Jackson, T.A. et al. Age Ageing. (2016) 45 (4): 505-511.
Background: delirium and dementia co-exist commonly in hospital. Older people with delirium have high rates of undiagnosed dementia, but delirium affects the use of cognitive testing in dementia diagnosis. Novel methods to detect dementia in delirium are needed. The purpose of the study was to investigate the diagnostic test accuracy of informant tools to detect dementia in hospitalised older people with delirium.
Methods: the presence of dementia on admission was assessed using the short form of the Informant Questionnaire of Cognitive Decline in the Elderly (IQCODE-SF) and Alzheimer’s Disease 8 (AD8) in people over 70 years old with delirium. Reference standard diagnosis was made using Diagnostic and Statistical Manual of Mental Disorders fourth edition (DSM-IV) criteria at 3 months. The main outcome measures were the diagnostic test accuracy of the IQCODE-SF and the AD8 in diagnosing DSM-IV dementia.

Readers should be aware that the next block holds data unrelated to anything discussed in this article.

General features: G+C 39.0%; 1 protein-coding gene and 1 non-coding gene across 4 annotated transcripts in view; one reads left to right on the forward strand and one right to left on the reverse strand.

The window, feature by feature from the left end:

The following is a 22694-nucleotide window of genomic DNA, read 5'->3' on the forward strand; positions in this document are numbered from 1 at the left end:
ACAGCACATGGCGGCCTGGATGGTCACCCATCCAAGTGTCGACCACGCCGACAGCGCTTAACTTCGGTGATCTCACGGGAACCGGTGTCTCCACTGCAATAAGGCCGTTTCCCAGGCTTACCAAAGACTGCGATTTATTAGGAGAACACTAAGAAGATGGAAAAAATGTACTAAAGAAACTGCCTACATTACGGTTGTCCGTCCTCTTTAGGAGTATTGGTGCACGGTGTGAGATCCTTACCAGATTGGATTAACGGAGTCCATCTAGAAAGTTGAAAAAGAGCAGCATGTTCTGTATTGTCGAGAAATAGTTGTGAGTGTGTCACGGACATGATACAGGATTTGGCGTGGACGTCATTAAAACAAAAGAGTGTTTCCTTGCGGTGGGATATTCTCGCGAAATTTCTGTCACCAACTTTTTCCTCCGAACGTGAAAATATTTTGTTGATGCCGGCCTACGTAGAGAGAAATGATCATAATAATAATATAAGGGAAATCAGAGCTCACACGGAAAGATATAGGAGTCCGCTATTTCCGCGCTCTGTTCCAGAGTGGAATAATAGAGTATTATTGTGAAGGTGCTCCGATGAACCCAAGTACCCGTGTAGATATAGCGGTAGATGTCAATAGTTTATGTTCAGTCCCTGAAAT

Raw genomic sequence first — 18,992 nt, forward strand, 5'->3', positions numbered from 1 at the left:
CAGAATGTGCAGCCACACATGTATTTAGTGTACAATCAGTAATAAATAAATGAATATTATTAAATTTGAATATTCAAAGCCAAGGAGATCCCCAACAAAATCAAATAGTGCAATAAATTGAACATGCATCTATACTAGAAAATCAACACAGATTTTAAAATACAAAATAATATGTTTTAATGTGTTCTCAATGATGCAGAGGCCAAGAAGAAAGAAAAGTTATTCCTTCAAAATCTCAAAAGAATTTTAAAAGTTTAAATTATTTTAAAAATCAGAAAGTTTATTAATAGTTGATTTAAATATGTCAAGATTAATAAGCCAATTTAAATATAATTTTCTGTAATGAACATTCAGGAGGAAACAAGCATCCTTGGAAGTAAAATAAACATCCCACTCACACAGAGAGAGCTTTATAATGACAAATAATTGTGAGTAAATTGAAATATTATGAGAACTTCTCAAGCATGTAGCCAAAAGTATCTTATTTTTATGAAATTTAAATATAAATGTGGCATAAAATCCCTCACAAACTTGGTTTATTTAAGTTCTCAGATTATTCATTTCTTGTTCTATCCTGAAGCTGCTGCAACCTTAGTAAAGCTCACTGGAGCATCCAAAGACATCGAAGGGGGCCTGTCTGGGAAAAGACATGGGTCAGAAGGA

Results: dementia prevalence at 3 months was 61%. The area under the receiver operating characteristic curve (AUROC) was 0.93 (P < 0.0005) for admission IQCODE-SF and 0.91 (P < 0.0005) for admission AD8. An IQCODE-SF test result of >3.82 on admission had a sensitivity of 0.91 (0.79–0.97) and specificity of 0.93 (0.76–0.99) for detecting dementia. An AD8 of >6 had a sensitivity of 0.83 (0.69–0.92) and specificity of 0.90 (0.72–0.97) for detecting dementia.
Conclusion: the IQCODE-SF and AD8 are sensitive and specific tools to detect prior dementia in older people with delirium. The routine use of either tool in practice could have important clinical impact, by improving the recognition and hence management of those with dementia.
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